netkingcol

thinking outside the tank

Joshua Slocum in Google Earth: Port Natal to Cape Town

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Follow Joshua Slocum’s Sailing Alone Around the World at: http://www.hazelhurst.net/Slocum

Slocum sails from Port Natal [Durban] on 14Dec1897. The passage to Cape Town is about 800 miles. When the Spray is at her best it would take Slocum about one week to cover this distance; however, he expects the weather to be rough even though he has waited and waited for the southern summer to develop. His expectations are met:

On Christmas, 1897, I came to the pitch of the cape. On this day the Spray was trying to stand on her head, and she gave me every reason to believe that she would accomplish the feat before night. she began very early in the morning to pitch and toss about in a most unusual manner¹, and I have to record that, while I was at the end of the bowsprit reefing the jib, she ducked me under water three times for a Christmas box.

A large English steamer passing ran up the signal, “Wishing you a Merry Christmas.” I think the captain was a humorist; his own ship was throwing her propeller out of water.

Two days later the Spray is passing Cape Agulhas, the southernmost point of the African continent, 13 days from Port Natal and with 120 miles still to cover. The winds are more moderate now, but there is still one more gale to come. He shelters in Simons Bay [False Bay] until the wind slackens then he beats the Spray around the Cape of Good Hope, accurately named by early Portuguese navigators as the “Cape of Storms.”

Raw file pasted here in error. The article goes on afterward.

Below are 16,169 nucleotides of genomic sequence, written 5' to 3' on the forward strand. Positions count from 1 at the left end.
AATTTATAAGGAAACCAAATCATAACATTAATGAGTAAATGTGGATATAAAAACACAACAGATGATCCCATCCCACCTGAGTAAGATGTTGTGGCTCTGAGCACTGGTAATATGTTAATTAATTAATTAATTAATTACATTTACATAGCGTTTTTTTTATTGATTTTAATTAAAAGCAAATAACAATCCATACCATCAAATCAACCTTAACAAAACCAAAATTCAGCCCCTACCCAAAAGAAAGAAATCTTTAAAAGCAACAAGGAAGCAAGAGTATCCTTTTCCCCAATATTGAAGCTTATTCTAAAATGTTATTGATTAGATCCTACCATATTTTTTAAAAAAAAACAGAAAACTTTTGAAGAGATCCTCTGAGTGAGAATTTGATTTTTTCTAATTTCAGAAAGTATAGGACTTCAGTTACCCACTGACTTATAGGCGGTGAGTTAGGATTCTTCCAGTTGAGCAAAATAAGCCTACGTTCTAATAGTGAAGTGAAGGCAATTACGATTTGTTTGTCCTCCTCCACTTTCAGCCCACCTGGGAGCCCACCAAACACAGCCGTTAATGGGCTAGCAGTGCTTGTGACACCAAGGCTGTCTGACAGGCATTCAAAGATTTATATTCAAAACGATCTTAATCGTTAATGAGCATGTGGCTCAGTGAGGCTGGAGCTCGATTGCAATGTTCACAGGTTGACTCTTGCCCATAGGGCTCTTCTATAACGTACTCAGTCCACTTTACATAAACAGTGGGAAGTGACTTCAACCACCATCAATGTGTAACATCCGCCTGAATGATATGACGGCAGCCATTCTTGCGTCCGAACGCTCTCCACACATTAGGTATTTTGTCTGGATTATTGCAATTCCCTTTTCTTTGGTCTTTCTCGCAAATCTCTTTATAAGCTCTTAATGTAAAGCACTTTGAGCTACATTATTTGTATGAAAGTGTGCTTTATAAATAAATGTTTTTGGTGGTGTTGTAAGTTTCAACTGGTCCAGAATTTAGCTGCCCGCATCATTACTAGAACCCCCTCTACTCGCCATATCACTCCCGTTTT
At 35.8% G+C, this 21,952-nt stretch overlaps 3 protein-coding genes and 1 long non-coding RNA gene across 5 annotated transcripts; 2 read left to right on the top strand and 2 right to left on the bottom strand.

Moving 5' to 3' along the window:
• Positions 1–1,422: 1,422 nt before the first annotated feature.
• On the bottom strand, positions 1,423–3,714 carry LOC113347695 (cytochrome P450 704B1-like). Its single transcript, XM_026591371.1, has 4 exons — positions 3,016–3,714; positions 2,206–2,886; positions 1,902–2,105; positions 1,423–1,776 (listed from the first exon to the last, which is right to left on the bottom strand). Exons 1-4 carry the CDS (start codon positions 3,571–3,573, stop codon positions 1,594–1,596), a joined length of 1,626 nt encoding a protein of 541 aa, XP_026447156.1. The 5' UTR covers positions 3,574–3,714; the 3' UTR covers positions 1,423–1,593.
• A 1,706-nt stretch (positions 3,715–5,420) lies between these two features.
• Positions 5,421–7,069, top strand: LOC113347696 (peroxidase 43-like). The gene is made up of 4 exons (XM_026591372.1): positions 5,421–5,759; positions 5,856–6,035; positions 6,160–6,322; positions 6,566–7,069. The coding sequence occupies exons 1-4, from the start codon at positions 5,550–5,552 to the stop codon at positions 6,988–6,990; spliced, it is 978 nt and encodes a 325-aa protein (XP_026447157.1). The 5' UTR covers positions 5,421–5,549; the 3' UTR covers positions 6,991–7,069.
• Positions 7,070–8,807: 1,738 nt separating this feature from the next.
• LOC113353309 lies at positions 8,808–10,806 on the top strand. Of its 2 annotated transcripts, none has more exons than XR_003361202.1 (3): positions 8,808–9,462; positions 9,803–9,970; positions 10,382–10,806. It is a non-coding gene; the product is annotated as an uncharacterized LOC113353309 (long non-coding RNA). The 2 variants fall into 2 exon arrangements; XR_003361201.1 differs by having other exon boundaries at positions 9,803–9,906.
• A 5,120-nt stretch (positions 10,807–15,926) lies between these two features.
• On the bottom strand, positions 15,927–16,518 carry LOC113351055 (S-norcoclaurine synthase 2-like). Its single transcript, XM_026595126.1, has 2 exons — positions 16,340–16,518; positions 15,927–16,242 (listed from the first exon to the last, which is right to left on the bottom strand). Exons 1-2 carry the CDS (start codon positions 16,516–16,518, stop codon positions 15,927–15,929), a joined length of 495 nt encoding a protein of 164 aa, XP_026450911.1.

Thirty-five nautical miles later, the Spray runs into calm water in the shelter of Table Mountain. Slocum is in reflective mood; despite sailing alone for so long he anchors in the bay, “clear of the bustle of commerce”, and takes a day to contemplate his achievement of negotiating both Cape Horn and the Cape of Good Hope single-handed.

The next day, he sails the Spray into dry dock where she remains for three months. Slocum does not record the date of his arrival at Cape Town; perhaps it was two or three days after passing Cape Agulhas, which would make it 29Dec or 30Dec1897.


The section of Joshua Slocum’s journey reported here opens Chapter XVIII of Sailing Alone Around the World, and this post is a trailer for the adventure that I am retelling in Google Earth at:  http://www.hazelhurst.net/Slocum

Notes

1. To simulate pitching and tossing “in a most unusual manner”, I combined animations on all three axes by specifying AnimatedPitch, AnimatedRoll, and AnimatedYaw in the TourMaker Input File for this section of the passage.

Copyright © Colin Hazlehurst, 2012

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